University of California researchers have created a re usable material, called Sponge, derived from heated sucrose, a form of sugar. It has a highly porous structure that is super hydrophobic, meaning it repels water, but also absorbs harmful contaminants. “The material is not harmful to the environment and very cost effective to produce,” said Mihri Ozkan, an electrica engineering professor.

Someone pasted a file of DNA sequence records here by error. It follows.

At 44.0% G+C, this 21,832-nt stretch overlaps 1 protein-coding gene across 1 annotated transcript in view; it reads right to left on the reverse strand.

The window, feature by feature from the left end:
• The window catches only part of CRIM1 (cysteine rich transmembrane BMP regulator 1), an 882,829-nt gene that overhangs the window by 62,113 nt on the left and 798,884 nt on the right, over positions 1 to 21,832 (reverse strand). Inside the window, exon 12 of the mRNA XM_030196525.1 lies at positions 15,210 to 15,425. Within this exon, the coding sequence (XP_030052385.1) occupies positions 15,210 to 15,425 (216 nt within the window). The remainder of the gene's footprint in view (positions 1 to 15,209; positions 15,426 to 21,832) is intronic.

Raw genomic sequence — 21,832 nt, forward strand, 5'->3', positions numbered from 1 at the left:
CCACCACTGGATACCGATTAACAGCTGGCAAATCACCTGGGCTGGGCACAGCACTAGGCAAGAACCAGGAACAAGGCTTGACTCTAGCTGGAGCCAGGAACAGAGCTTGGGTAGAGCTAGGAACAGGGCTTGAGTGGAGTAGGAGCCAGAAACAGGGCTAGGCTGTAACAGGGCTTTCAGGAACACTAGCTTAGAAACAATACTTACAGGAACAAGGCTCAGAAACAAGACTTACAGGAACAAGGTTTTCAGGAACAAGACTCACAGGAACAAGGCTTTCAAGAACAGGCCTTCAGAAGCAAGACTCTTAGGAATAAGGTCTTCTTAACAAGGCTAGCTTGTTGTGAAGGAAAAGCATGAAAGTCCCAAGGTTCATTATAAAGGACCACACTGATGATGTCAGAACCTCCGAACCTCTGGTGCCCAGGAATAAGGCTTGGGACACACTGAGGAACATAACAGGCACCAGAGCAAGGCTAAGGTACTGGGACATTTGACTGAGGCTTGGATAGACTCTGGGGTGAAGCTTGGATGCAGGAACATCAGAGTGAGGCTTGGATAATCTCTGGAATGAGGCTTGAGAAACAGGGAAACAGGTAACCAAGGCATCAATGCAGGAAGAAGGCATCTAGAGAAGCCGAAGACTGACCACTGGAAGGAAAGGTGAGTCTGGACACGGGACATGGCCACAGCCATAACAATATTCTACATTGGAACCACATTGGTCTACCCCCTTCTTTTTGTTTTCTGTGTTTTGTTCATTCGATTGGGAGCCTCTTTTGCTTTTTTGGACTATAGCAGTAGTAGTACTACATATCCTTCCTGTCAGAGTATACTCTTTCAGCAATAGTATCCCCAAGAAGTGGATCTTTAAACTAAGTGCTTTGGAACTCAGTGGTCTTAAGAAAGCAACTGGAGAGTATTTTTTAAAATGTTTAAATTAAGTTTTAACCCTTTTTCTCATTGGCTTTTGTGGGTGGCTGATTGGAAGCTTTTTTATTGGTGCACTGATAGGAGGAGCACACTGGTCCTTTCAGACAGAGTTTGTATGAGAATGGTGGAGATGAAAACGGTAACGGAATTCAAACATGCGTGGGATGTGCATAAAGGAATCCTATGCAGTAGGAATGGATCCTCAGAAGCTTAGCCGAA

Ozkan and his team began developing the material about four years ago for cleaning up oi or chemical spills or desalinising water. They believe the unique water-repelling nature of the material could be used in paint applied to airplanes and satellites or as part of electromagnetic shields for such things as unmanned aerial vehicles.
The Sponge material is moulded into the shape of a bikini and encapsulated in a net-like cage made of 3D-printed elastomer that forms to the body. The material can absorb up to 25 times its own weight and it doesn’t release the absorbed materials unless it is heated at a temperature exceeding 1,000 degrees celsius.